Asked before the game if this version of the Maple Leafs was as difficult to play against as the one that ended a lengthy playoff drought last season, Carlyle responded flatly in the negative.

"Nowhere near," he said. "We've been scratching our heads and trying to figure out why."

And if there was one element that remained constant from a Friday loss in Washington to Sunday's win in Toronto, it was the intensity of his group. The execution may have been lacking at times, but the compete Carlyle has been prodding for remained.

"That's one thing that we've really tried to put at the forefront in the last three weeks to a month is that our compete level has to go to a level where we're satisfied," said Carlyle on Sunday morning. "That's the one thing that we've said is our compete level has to go up."

Carlyle pointed to the simple will required to win puck battles.

"We have been guilty of just standing around in those situations," he said. "I call it getting inside. I think to be inside in today's NHL is the key because you can't hook and hold, you have to skate your way to get inside.

"When we do it we can play effective hockey and give ourselves a chance to win. And when we don't do it we're receiving the game, we're standing around. I would say that's the biggest mystery for the coaching staff."

5. Stunted Starts

Toronto has exited the first frame with a lead in 12 of 47 games this season, trailing, by comparison, on 17 occasions. Substandard starts have been a source of considerable trouble, often requiring the club to dig out from an early hole without much ultimate success.

"All year long, we've [had] pretty poor starts," said Gardiner. "We try to dig ourselves out of it and then we start playing well and it's too late by that time so if we can play almost desperate and aggressive I think we'll have better starts and it'll lead to a better outcome."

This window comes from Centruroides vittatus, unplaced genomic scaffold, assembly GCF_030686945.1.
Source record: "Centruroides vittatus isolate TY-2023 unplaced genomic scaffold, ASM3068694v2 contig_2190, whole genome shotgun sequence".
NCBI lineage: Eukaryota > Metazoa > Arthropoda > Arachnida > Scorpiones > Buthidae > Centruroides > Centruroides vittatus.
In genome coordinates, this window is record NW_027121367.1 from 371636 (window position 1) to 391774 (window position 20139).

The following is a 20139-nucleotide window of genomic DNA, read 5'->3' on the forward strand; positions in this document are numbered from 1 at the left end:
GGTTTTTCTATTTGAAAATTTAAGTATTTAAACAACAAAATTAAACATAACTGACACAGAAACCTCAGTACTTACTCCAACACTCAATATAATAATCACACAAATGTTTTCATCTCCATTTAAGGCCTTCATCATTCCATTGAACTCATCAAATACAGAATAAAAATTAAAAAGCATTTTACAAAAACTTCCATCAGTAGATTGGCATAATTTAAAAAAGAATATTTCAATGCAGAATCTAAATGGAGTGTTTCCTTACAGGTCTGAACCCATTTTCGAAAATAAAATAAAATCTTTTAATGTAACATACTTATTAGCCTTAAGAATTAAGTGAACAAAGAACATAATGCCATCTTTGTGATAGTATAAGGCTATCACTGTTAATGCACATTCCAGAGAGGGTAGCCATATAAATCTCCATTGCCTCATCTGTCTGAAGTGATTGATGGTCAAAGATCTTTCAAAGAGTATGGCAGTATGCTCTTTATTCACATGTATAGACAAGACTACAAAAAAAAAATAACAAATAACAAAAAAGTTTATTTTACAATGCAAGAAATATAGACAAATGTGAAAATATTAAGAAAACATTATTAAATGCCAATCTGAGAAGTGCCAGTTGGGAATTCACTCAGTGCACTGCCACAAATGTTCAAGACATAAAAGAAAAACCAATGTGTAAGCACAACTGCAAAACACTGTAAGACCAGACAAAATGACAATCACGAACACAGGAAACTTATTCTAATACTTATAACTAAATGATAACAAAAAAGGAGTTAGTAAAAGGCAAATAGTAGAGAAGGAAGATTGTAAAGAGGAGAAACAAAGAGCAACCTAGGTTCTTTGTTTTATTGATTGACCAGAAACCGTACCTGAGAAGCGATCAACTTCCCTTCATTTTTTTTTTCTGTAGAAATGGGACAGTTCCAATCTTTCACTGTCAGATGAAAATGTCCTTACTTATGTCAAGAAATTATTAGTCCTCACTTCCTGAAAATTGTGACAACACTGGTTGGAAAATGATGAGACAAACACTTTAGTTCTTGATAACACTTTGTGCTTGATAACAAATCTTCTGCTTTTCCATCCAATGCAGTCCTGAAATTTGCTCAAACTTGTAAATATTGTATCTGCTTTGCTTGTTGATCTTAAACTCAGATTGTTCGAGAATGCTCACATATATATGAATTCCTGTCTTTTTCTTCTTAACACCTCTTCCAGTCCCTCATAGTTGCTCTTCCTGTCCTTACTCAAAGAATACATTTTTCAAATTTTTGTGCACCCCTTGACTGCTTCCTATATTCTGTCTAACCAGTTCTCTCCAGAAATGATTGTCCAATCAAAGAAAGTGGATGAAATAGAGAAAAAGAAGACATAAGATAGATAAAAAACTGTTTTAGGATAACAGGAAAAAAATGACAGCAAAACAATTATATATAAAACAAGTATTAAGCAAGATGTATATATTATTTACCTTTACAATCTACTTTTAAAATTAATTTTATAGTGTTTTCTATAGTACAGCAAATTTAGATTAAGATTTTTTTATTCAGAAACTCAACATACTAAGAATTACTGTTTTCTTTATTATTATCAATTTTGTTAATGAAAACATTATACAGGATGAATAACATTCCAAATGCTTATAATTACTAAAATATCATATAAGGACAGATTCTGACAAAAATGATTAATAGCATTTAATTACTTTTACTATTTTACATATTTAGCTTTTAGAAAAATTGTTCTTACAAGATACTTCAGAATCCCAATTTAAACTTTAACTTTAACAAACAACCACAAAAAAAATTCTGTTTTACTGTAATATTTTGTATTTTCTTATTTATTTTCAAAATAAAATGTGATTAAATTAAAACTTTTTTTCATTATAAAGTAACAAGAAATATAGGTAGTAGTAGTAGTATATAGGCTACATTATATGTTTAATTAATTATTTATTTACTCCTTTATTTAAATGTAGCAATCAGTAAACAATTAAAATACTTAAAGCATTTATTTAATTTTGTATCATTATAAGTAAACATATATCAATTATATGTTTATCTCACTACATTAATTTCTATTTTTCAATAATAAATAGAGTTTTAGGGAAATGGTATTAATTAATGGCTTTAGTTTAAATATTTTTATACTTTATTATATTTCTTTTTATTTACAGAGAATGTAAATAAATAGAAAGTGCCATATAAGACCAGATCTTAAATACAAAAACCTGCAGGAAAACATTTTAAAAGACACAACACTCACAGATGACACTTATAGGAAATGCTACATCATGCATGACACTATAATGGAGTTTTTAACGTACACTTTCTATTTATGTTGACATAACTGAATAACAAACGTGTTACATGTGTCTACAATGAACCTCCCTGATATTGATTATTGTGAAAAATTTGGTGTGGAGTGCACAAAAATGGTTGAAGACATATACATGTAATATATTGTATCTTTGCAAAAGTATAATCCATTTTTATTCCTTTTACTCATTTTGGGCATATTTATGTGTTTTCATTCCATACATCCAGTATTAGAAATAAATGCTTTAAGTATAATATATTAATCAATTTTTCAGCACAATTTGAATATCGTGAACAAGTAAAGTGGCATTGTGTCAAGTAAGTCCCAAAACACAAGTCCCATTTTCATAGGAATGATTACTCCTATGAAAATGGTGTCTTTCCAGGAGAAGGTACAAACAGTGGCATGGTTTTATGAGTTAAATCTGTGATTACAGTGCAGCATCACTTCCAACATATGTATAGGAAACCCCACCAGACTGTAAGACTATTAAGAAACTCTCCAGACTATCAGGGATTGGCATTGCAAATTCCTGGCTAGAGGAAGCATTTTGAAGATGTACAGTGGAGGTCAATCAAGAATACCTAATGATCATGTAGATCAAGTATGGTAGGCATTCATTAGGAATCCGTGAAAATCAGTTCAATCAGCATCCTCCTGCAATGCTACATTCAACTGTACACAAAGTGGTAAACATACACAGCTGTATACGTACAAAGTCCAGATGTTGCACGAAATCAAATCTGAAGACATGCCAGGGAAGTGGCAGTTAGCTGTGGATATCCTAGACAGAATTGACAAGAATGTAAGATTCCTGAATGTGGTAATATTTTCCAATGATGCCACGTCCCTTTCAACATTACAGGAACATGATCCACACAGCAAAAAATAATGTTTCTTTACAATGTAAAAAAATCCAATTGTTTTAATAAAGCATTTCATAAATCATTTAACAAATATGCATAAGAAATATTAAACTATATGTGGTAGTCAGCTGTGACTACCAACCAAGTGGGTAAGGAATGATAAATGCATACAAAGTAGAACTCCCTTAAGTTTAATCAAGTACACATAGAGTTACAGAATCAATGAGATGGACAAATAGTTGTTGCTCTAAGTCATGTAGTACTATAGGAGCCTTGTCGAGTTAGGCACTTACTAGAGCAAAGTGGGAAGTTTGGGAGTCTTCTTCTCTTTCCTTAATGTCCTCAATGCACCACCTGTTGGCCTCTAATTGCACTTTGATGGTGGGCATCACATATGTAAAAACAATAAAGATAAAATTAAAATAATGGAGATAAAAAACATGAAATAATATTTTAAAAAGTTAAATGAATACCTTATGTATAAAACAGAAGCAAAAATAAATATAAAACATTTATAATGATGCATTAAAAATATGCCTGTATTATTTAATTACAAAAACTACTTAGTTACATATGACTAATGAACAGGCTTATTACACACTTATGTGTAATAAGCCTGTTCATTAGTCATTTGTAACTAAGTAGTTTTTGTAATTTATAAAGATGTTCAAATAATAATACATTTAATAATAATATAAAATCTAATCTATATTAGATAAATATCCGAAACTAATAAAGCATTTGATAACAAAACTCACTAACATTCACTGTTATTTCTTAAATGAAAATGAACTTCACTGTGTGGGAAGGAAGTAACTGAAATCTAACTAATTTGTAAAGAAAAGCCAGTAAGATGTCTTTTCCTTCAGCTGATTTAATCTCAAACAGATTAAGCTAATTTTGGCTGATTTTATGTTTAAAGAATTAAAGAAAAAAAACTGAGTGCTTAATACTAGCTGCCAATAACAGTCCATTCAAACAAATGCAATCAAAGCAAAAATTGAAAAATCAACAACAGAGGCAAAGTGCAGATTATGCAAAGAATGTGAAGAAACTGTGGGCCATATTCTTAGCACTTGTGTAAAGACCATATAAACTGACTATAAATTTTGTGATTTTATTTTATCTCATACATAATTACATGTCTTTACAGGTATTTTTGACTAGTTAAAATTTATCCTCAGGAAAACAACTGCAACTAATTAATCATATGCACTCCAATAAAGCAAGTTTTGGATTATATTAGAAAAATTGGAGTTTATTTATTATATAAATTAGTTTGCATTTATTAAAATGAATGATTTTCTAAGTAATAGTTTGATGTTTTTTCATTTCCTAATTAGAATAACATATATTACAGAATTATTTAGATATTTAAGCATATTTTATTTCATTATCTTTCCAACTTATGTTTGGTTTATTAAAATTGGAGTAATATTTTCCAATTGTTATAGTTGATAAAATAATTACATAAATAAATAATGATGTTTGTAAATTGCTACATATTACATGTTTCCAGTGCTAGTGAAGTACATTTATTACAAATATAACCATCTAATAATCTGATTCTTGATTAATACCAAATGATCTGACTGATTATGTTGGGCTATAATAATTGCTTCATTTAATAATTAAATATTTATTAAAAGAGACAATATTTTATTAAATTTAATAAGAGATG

The Leafs started slowly again on Sunday – outshot 7-1 in the opening 10 minutes – but rebounded during the back half of the period, finding the game's first goal from Tyler Bozak, his seventh this season.

"We were rusty, I thought, for the first 10 or 12 minutes of the game," said Carlyle.


8-4 – Leafs record in the shootout this season.

13 – Points in the past 11 games for Tyler Bozak, who has 19 points in 23 games this season.

8 – Shootout wins for the Leafs this season, tied with the Capitals for the most in the NHL.

1 – Goals in the past 14 games for Nazem Kadri.

24:23 – Ice-time for Jake Gardiner against the Devils, second on the team to Dion Phaneuf.

62% - Leafs success rate on the draw against the Devils.

2 – Consecutive games with a goal for James van Riemsdyk, who had two in the preceding 15 games.

Special Teams Capsule

PP: 1-4

Season: 21.8% (5th)

PK: 3-4

Season: 77.4% (27th)

Quote of the Night

"I asked him if he could watch it after the game and maybe next time he has a game [with us] he can apologize or something because that was pretty brutal."

- James van Riemsdyk, on his conversation with an official following Tyler Bozak's waved off goal in the second period.

Up Next

The Leafs visit the Bruins in Boston on Tuesday night.